Tag Archives: self-help

Creative Training – doin’ my brain in!

Seven pillars of creativity

Seven pillars of creativity

I spent the last two days in a freezing hall in Pontypridd, with a host of other creative people, doing our training as Creative Practitioners for the Lead Creative Schools project in Wales. I’ll be working with the Archbishop Rowan Primary School in Portskewitt this term.

I was among a load of creative people from a wide range of backgrounds, practice’s and media. We were made to play games, shaking us up into new groups all the time, making us think hard and question our own attitudes and particularly the meaning of things and the meaning of creativity.

What came across to me was the importance of an agreed vocabulary. That’s half of what the sessions were about, making sure we were all moving in the same direction with the same understanding. Quite often definitions were challenged. I found myself thinking deeply about assumptions that may well have turned into lazy prejudices over the years.

It was also fascinating to see how people worked in groups – who stood out as leaders and who stood back quietly and thought longer and quietly before adding their two pennyworth. Either way, in short, timed exercises, someone has to get things rolling.

In a room of creative people everyone got on with it and instinctively knew their jobs within each task. In a more mixed group I can imagine those who think themselves less creative would stand back much more and maybe hinder the team. The nature of the group was that we were all self-starters and happy to pitch in.

I’m surprised how tired I am today. Full-on brain work and networking, followed by a horrid drive home in the dark and wet, is very tiring.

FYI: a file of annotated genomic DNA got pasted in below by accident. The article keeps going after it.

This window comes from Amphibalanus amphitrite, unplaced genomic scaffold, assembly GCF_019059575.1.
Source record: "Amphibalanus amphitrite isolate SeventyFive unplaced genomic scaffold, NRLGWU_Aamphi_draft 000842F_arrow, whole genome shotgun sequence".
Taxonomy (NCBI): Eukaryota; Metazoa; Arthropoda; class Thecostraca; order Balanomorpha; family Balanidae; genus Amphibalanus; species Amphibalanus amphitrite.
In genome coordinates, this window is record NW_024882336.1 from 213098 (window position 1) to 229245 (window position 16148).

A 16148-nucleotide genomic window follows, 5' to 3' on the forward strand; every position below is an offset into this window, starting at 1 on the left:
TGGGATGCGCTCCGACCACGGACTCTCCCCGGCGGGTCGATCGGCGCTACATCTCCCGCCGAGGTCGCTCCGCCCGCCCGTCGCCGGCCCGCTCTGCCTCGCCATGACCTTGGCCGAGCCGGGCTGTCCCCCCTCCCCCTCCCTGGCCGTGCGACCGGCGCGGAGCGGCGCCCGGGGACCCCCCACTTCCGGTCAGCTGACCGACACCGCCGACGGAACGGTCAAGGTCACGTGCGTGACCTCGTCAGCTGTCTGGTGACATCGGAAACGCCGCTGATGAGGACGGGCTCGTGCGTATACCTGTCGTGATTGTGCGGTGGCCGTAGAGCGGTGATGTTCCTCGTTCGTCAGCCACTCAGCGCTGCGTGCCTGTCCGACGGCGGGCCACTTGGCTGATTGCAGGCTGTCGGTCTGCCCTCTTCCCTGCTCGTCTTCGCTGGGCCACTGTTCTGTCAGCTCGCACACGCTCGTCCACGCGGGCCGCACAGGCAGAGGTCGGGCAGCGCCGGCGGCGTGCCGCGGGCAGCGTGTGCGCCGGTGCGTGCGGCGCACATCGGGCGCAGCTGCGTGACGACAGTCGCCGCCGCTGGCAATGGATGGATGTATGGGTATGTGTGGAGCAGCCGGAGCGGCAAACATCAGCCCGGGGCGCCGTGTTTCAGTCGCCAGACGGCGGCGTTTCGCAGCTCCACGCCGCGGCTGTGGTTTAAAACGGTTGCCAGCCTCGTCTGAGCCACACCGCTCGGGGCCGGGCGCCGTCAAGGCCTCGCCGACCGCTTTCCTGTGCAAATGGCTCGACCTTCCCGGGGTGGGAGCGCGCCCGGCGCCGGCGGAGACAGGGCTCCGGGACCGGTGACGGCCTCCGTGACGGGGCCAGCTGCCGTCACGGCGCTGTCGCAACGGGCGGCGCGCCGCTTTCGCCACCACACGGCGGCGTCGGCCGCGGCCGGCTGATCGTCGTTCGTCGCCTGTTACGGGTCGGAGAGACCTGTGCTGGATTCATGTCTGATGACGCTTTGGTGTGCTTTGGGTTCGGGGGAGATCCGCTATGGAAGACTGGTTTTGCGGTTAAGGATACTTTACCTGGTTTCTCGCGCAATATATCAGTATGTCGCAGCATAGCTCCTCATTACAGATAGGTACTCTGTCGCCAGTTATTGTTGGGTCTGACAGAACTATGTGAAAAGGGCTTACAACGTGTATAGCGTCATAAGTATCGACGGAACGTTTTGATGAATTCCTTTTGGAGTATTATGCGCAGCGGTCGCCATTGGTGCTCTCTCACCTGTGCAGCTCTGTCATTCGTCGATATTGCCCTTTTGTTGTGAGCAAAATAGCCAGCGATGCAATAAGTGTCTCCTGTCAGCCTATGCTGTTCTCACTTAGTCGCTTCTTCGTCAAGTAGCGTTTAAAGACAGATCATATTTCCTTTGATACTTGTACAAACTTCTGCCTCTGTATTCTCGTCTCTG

creative attitudes schematic

creative attitudes schematic

Assessing our creative attitudes and representing them in this spider plan method, was very interesting. I found myself admitting that I’m maybe not as collaborative as I could be. But it was good to see others were the same as me – mostly artists who work on their own a lot in studios. It was also good to see that those who had high collaboration skills were lower in other areas that I thought I did well in.

It’s swings and roundabouts. But making the the hidden or denied so obvious, in a fun, non-judgmental way, does allow you to look at what might be weaknesses that can possibly be worked on – if the will is there!

Thanks to all the trainers and collaborators over the last two days.

How to overcome harsh Self-Criticism

HarshCriticismSmlI had an email this week asking me for a bit of advice about self criticism. This is really hard to deal with and the harder you are on yourself, the harder you get. Its a vicious circle that gets worse and worse. Harsh del-criticism is a really bad habit, just like crack cocaine or smoking. the more you do it the more the habit gets ingrained into your daily routine.

Snapping out it is hard. Its a 24 hour a day battle against something that doesn’t want to go away. Don’t be hard on yourself. look always for the positive and ask that critical voice if it has anything constructive to say. If it hasn’t ignore it and then look for the positive in your work or the situation you are in. Criticism is a waste of time unless it adds something. if it doesn’t add, don’t do it and ignore the little voices in your head – and the voices of others who don’t understand or maybe don’t have tour best interests at heart.